A Dieppe Pilot

: Heroism.

In August, 1777, a vessel from Rochelle, laden with salt,
and manned by eight hands, with two passengers on board, was discovered

making for the pier of Dieppe. The wind was at the time so high, and the

sea so boisterous, that a coasting pilot made four fruitless attempts to

get out, and conduct the vessel into port. Boussard, a bold and intrepid

pilot, perceiving that the helmsman was ignorant of his dangerous position,

voured to direct him by a speaking trumpet and signals; but the

captain could neither see nor hear, on account of the darkness of the

night, the roaring of the winds, and the tremendous swell of the sea. The

vessel in the meantime grounded on a flinty bottom, at a short distance

from the advanced jetty. Boussard, touched with the cries of the

unfortunate crew, resolved to spring to their assistance, in spite of every

remonstrance, and the apparent impossibility of success. Having tied one

end of a rope round his waist, and fastened the other to the jetty, he

plunged headlong into the raging deep. When he had got very near the ship,

a wave carried him off, and dashed him on shore. Several times was he thus

repulsed, rolled upon flinty stones, and covered with the wreck of the

vessel, which the fury of the waves was tearing rapidly to pieces. He did

not however give up his attempt. A wave now threw him under the vessel, and

he was given up for lost, but he quickly emerged, holding in his arms a

sailor, who had been washed overboard. He brought him on shore motionless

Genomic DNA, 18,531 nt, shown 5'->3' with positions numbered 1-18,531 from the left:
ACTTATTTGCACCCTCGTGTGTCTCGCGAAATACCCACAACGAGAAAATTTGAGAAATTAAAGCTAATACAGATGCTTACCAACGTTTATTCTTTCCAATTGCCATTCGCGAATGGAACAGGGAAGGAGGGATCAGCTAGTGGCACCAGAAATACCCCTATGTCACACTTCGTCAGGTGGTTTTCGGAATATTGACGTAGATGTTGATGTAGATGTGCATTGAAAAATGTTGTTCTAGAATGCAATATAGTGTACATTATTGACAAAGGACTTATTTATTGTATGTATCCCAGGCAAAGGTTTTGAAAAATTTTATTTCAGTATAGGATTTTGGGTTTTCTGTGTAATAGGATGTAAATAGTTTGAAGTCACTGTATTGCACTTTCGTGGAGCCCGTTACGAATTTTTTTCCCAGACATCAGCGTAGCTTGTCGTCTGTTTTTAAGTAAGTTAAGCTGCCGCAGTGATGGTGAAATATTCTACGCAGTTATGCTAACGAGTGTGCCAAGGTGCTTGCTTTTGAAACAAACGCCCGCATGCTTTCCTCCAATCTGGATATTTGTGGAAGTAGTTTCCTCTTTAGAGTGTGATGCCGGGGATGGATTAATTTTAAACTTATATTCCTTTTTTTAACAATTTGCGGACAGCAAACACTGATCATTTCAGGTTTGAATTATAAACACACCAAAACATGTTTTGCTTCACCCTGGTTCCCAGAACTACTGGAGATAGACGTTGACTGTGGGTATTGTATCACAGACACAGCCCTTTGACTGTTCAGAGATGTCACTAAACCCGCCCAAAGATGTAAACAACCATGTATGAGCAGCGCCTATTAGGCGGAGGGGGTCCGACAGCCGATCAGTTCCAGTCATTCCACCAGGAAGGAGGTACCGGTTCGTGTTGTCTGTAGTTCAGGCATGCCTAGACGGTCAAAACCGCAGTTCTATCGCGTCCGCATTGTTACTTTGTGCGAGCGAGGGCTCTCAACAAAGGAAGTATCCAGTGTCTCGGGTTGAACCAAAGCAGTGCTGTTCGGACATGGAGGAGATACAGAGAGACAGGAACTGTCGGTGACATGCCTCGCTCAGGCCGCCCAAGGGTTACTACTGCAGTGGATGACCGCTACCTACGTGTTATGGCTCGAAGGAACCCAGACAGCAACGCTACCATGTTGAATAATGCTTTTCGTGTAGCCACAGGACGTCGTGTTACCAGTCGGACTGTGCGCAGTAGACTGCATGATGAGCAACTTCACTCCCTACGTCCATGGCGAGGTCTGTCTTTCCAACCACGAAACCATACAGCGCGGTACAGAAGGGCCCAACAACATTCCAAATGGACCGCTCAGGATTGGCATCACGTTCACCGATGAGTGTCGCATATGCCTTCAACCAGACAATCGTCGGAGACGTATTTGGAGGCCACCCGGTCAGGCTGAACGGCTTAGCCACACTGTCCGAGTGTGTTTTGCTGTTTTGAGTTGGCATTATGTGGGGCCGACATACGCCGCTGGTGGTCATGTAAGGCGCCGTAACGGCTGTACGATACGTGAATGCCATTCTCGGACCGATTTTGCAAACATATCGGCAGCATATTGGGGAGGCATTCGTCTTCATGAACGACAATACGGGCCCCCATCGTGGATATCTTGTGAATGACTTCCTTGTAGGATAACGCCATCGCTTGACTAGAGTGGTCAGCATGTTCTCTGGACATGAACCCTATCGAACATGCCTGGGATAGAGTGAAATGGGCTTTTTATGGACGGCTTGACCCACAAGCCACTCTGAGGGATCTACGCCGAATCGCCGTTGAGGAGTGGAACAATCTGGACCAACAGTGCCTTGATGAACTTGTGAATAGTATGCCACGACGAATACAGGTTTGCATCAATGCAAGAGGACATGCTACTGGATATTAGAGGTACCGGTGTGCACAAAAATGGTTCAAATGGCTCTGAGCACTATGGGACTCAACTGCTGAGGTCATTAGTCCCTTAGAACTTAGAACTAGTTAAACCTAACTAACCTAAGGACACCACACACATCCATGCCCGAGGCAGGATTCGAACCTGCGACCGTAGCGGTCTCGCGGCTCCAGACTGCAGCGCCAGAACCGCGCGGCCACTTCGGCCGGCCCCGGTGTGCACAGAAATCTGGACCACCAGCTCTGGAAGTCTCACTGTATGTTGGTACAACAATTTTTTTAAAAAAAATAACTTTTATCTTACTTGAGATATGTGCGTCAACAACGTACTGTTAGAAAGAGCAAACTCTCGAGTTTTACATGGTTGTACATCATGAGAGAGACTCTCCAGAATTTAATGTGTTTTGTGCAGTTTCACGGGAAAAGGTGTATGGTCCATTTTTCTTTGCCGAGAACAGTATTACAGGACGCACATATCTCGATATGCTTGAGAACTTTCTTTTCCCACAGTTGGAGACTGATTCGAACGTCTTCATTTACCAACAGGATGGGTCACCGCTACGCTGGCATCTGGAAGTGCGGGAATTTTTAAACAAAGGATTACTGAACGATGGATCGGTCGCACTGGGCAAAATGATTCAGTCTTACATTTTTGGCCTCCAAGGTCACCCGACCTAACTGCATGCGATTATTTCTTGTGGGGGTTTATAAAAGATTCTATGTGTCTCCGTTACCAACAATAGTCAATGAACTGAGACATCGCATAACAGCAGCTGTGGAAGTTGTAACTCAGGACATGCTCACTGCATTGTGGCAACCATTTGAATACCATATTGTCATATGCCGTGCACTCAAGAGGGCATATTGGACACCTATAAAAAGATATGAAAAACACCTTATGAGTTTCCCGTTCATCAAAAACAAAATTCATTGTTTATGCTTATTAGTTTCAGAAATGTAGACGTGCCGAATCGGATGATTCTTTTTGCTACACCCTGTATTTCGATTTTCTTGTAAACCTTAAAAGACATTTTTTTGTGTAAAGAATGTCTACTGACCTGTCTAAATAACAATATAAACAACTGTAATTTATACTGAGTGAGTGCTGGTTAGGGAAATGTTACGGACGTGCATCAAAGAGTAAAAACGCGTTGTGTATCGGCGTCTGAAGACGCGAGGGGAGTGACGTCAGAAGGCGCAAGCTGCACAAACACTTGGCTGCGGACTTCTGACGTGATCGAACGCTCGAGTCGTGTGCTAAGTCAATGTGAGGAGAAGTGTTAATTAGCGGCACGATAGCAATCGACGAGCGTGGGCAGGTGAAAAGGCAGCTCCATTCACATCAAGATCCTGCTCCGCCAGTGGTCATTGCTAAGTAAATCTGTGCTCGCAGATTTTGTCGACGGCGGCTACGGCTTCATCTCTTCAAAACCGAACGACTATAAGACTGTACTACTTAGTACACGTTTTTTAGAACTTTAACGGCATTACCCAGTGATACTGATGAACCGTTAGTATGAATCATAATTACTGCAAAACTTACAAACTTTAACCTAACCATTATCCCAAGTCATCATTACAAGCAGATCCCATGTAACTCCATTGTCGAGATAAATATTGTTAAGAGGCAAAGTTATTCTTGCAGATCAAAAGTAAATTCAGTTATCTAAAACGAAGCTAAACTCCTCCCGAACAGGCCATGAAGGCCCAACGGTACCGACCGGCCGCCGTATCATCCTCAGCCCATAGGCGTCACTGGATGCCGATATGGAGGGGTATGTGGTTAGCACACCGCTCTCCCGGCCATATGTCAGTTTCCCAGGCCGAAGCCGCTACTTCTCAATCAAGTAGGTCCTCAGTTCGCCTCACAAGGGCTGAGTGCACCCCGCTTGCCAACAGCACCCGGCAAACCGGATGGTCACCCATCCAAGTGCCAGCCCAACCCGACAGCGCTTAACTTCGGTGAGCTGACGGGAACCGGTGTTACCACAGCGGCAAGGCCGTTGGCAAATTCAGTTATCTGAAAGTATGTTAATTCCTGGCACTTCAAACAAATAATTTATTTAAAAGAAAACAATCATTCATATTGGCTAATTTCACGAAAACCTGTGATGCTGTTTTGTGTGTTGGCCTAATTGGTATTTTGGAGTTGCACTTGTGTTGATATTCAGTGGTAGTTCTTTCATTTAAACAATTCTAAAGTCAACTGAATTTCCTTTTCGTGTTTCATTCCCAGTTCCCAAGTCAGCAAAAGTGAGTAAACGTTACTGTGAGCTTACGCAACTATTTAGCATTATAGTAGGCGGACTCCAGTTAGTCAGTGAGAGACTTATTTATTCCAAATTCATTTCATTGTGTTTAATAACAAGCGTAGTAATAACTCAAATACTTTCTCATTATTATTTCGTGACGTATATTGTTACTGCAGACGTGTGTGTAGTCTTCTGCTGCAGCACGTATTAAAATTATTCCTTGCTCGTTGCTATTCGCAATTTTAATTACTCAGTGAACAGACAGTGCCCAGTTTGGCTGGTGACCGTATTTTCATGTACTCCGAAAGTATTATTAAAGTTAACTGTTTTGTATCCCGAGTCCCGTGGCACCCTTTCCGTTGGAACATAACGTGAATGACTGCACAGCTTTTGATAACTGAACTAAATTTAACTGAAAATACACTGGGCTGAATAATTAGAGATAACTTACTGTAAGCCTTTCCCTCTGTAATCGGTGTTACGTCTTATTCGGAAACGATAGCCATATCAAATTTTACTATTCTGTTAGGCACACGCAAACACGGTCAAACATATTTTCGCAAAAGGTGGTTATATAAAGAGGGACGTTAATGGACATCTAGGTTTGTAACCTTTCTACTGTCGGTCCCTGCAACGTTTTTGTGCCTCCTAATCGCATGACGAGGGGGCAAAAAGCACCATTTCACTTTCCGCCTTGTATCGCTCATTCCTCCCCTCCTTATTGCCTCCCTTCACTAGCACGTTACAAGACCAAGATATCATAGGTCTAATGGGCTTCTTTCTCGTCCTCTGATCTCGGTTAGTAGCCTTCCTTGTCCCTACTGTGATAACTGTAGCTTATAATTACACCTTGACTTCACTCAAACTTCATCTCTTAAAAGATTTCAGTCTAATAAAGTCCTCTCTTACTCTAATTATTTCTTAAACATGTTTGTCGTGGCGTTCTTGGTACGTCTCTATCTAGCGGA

and just expiring. In short, after an infinity of efforts and struggles, he

reached the wreck, and threw the rope on board. All who had strength enough

to avail themselves of this assistance, were successively dragged to land.

Boussard, who imagined he had now saved all the crew, worn down by

fatigue, and smarting from his wounds and bruises, walked with great

difficulty to the light-house, where he fainted through exhaustion.

Assistance being procured, he quickly recovered. On hearing that cries

still issued from the wreck, he once more collected the little strength he

had left, rushed from the arms of his friends, plunged again into the sea,

and had the good fortune to save the life of one of the passengers, who was

lashed to the wreck, and who had been unable before to profit by the means

of escape.

Mons. de Crosne, the Intendant of Rouen, having stated these circumstances

to M. Neckar, then director-general of the finances, he immediately

addressed the following letter to Boussard, in his own hand-writing:--

"Brave man, I was not apprized by the Intendant till the day before

yesterday, of the gallant deed achieved by you on the 31st of August.

Yesterday I reported it to his majesty, who was pleased to enjoin me to

communicate to you his satisfaction, and to acquaint you, that he presents

you with one thousand livres, by way of present, and an annual pension of

three hundred livres. Continue to succour others when you have it in your

power; and pray for your king, who loves and recompenses the brave."